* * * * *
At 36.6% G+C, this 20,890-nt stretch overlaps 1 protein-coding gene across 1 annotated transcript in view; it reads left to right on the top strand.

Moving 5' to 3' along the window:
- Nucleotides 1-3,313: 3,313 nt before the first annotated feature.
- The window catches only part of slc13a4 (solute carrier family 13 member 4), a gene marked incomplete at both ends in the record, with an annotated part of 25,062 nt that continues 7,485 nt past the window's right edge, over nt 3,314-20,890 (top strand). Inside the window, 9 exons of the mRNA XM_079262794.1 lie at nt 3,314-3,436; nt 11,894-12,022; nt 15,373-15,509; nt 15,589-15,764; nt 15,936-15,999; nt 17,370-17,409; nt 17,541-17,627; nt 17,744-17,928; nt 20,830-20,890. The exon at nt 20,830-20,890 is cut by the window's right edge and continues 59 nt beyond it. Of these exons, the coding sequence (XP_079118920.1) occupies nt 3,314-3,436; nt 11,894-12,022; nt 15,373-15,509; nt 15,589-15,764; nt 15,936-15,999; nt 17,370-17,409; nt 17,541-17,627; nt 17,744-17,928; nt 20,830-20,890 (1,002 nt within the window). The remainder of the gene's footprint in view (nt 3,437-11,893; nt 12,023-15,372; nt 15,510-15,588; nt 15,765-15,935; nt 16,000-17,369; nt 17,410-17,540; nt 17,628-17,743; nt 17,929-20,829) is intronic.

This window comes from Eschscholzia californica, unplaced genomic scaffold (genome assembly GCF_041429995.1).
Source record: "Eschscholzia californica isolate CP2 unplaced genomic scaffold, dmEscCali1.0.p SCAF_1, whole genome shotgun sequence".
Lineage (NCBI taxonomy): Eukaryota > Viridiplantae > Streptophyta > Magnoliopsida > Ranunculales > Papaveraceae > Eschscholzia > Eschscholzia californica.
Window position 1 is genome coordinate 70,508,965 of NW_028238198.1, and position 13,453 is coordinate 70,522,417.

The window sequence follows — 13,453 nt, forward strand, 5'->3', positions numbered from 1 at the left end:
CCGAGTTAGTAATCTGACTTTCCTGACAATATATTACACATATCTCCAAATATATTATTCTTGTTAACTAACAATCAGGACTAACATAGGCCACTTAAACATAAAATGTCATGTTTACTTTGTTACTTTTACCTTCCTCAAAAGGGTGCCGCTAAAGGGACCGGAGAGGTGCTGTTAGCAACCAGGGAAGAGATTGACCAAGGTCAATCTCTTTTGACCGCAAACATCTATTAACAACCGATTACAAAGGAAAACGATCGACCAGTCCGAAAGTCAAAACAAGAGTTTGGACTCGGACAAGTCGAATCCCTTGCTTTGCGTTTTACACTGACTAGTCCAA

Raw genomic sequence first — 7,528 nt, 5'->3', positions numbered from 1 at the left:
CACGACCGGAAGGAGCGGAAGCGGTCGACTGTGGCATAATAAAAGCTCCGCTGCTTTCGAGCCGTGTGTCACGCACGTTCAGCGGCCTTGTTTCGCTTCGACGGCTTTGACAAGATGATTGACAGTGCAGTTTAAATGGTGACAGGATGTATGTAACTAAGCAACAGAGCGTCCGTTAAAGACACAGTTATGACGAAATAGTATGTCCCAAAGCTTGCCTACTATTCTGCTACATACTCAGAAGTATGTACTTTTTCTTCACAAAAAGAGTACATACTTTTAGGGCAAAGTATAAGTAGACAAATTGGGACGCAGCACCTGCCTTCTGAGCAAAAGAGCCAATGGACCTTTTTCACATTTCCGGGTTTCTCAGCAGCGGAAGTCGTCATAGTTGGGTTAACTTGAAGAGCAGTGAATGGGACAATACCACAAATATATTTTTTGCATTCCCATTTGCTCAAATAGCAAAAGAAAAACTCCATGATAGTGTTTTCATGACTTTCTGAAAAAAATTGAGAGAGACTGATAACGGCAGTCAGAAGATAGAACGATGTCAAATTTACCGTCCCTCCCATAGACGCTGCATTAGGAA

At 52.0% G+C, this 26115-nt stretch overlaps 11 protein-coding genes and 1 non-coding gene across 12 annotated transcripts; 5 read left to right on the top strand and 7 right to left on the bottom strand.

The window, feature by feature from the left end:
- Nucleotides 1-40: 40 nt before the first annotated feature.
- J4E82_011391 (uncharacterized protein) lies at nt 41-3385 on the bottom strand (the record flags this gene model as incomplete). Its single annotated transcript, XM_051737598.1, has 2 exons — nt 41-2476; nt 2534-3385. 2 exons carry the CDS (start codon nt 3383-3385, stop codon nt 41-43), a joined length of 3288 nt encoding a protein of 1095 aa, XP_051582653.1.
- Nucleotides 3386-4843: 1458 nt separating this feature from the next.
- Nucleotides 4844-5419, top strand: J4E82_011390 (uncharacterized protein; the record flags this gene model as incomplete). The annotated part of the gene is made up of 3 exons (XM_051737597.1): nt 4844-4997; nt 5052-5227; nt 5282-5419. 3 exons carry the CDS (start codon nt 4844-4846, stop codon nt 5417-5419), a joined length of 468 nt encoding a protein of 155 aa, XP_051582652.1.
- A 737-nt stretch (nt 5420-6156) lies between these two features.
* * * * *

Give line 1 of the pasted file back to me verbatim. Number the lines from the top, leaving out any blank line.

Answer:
At 36.6% G+C, this 20,890-nt stretch overlaps 1 protein-coding gene across 1 annotated transcript in view; it reads left to right on the top strand.